A Raspberry PI touchscreen kiosk project GUI application using GTK+ 3 and Glade. A full-screen information kiosk application written in C for the Raspberry PI.
Raspberry PI Touchscreen Kiosk
Raspberry PI Touchscreen Kiosk Details
This Raspberry PI touchscreen kiosk project is a demo application that shows a simple mall with four shops. An official Raspberry PI touchscreen is used as an information kiosk. When any button on the screen is touched, information for the corresponding page is displayed.
An example of one of the information screens for a shop is shown in the image below.
Raspberry Pi Kiosk Info Screen
GTK+ 3 and Glade 3 Raspberry Pi Project
GTK is a toolkit that is used to create windows and widgets such as buttons, images and text boxes. Glade is a user interface design application that allows windows to be designed and laid out graphically. It is used to design the GUI of the application.
The Application is written in the C programming language. GTK functions are called in the C code to draw the windows and widgets designed in Glade and to attach callback functions to window events such as button presses.
Application Details and Code
The project is built from a set of GTK template files that make it easy to start a new GTK / Glade GUI application. Full code and project details can be found in the Raspberry PI Information Kiosk project on the Starting Electronics website.
The code and example project can help you to start your own Raspberry PI GUI application development if you are building an information kiosk or similar application.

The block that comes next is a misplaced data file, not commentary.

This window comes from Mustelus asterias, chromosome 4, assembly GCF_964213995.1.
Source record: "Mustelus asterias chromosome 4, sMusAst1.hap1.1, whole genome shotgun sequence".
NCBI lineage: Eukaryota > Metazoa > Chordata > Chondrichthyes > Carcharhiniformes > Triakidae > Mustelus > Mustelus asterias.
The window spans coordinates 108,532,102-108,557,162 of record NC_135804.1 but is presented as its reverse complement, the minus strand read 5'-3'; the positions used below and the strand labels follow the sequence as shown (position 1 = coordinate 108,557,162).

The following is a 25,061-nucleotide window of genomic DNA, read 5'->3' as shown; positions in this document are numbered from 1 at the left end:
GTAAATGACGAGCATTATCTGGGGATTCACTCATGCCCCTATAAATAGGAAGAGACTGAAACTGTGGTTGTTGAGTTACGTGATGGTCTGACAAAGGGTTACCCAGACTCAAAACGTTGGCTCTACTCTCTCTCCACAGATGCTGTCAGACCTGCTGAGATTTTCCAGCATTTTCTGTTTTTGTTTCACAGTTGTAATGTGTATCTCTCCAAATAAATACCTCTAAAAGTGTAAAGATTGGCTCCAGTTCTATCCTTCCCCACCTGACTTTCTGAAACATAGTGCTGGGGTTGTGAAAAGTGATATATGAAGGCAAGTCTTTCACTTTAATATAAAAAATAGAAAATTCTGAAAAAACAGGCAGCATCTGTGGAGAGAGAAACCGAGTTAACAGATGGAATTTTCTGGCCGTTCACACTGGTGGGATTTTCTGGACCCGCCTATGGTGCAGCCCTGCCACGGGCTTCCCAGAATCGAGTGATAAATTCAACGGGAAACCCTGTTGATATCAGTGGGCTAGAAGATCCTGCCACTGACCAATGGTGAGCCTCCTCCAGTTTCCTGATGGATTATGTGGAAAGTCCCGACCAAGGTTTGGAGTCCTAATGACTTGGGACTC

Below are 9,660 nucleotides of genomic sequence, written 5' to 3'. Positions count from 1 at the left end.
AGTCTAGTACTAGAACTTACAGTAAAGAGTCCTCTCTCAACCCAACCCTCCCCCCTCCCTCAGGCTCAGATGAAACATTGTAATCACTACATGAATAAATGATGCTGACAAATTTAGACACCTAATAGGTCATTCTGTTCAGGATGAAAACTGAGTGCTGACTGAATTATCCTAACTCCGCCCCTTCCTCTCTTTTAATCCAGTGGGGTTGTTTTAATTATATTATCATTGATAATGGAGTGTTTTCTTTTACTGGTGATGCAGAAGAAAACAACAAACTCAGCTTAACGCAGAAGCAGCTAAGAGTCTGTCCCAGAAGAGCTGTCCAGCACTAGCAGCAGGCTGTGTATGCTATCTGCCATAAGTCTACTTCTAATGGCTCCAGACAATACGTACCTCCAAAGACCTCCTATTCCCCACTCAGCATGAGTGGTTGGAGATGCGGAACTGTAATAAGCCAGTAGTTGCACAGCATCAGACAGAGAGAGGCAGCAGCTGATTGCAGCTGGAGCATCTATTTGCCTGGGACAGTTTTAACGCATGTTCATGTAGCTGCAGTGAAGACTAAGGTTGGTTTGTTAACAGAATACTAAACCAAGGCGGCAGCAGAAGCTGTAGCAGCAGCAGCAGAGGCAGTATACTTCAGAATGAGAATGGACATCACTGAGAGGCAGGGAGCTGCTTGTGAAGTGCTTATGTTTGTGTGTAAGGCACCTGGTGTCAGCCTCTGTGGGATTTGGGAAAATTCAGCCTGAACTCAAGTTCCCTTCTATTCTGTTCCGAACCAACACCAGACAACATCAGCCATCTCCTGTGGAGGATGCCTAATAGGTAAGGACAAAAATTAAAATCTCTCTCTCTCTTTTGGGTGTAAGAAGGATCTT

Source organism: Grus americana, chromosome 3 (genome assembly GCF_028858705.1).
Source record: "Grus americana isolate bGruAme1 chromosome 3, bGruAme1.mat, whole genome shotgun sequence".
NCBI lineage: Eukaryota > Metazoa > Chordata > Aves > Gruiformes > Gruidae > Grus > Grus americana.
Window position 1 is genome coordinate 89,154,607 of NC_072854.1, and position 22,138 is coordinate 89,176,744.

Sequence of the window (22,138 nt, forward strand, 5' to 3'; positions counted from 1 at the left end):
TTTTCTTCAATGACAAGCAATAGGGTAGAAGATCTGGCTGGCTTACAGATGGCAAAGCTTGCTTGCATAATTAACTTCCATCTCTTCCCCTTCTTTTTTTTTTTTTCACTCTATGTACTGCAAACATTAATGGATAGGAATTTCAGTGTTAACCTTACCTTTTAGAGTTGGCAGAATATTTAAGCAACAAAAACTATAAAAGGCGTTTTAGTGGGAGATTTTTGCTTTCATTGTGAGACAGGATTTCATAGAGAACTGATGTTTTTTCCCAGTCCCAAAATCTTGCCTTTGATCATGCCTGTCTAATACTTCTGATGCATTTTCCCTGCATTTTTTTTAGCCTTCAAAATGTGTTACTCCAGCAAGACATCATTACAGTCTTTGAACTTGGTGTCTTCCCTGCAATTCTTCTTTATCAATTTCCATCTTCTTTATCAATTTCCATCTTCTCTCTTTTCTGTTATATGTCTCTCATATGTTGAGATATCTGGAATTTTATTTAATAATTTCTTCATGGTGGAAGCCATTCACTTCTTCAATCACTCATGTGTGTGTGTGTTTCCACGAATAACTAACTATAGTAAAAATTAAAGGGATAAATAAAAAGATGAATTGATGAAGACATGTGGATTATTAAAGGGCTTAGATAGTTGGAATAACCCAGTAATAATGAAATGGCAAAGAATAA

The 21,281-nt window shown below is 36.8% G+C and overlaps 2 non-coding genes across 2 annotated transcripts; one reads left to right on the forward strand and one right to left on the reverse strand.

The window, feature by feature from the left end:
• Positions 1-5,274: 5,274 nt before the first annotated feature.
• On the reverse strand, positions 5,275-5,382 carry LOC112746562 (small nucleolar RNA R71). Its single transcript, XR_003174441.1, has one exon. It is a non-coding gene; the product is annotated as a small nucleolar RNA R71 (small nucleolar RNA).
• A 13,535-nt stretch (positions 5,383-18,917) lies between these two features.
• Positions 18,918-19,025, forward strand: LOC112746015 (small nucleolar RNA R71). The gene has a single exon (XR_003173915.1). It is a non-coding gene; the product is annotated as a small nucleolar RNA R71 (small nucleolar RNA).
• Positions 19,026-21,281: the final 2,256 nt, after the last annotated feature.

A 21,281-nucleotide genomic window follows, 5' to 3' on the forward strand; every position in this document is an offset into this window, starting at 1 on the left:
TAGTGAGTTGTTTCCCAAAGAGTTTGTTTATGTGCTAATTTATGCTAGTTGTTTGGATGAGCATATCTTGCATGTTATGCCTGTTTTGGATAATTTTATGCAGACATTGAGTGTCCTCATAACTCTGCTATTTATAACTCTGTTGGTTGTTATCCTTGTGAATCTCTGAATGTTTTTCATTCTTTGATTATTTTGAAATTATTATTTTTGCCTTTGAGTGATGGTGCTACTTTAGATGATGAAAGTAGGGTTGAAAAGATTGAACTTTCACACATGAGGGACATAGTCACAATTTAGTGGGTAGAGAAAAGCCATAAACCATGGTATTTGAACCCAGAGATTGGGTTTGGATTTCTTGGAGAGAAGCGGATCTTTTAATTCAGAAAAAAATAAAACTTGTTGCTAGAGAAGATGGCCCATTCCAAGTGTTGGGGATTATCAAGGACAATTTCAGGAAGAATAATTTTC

Go to the Raspberry PI Kiosk Page →
When writing C program code for 8-bit Atmel AVR microcontrollers and using Atmel Studio, functions such as printf() and sprintf() do not print floating point numbers of type float. Instead of printing a float to a string or standard output, a question mark is printed.
Question Mark is Printed from the sprintf Function Instead of Float Number
The image below shows the output from the serial port of an AVR microcontroller that printed a floating point number to a string using the sprintf() function. The string was then sent to a terminal program running on a PC. The C program was built in Atmel Studio 7 using the default project settings. As can be seen, floating point numbers don’t print with sprintf, but a question mark is printed instead of the expected number.
Floating Point Numbers don’t Print with sprintf in Atmel Studio AVR C
Cause of the float Printing Problem
The problem occurs because Atmel Studio 7 uses the minimal version of the function that all the printf family of functions rely on. Using the minimal function reduces code size of the printf family of functions which is desirable when using microcontrollers, especially the smaller 8-bit AVR microcontrollers that have small amounts of memory. Floating point numbers are not supported by the minimal function, causing the question mark to be printed instead of the floating point number.
Printing float Numbers with sprintf using AVRs and Atmel Studio
To fix the floating point printing problem, the full function that the printf family uses must be linked into the program instead of the minimal function. The article on how to print floating point numbers in AVR C code with Atmel Studio 7 shows how to include the full function by changing linker settings in Atmel Studio.
After changing setting in Atmel Studio, the sprintf function works properly and prints the floating point number to the terminal as shown in the image below.
Printing float Numbers with an AVR Microcontroller using sprintf
The article on flashing an LED using the Raspberry PI and C programming language shows how to blink an LED on and off using a C program on the Raspberry PI.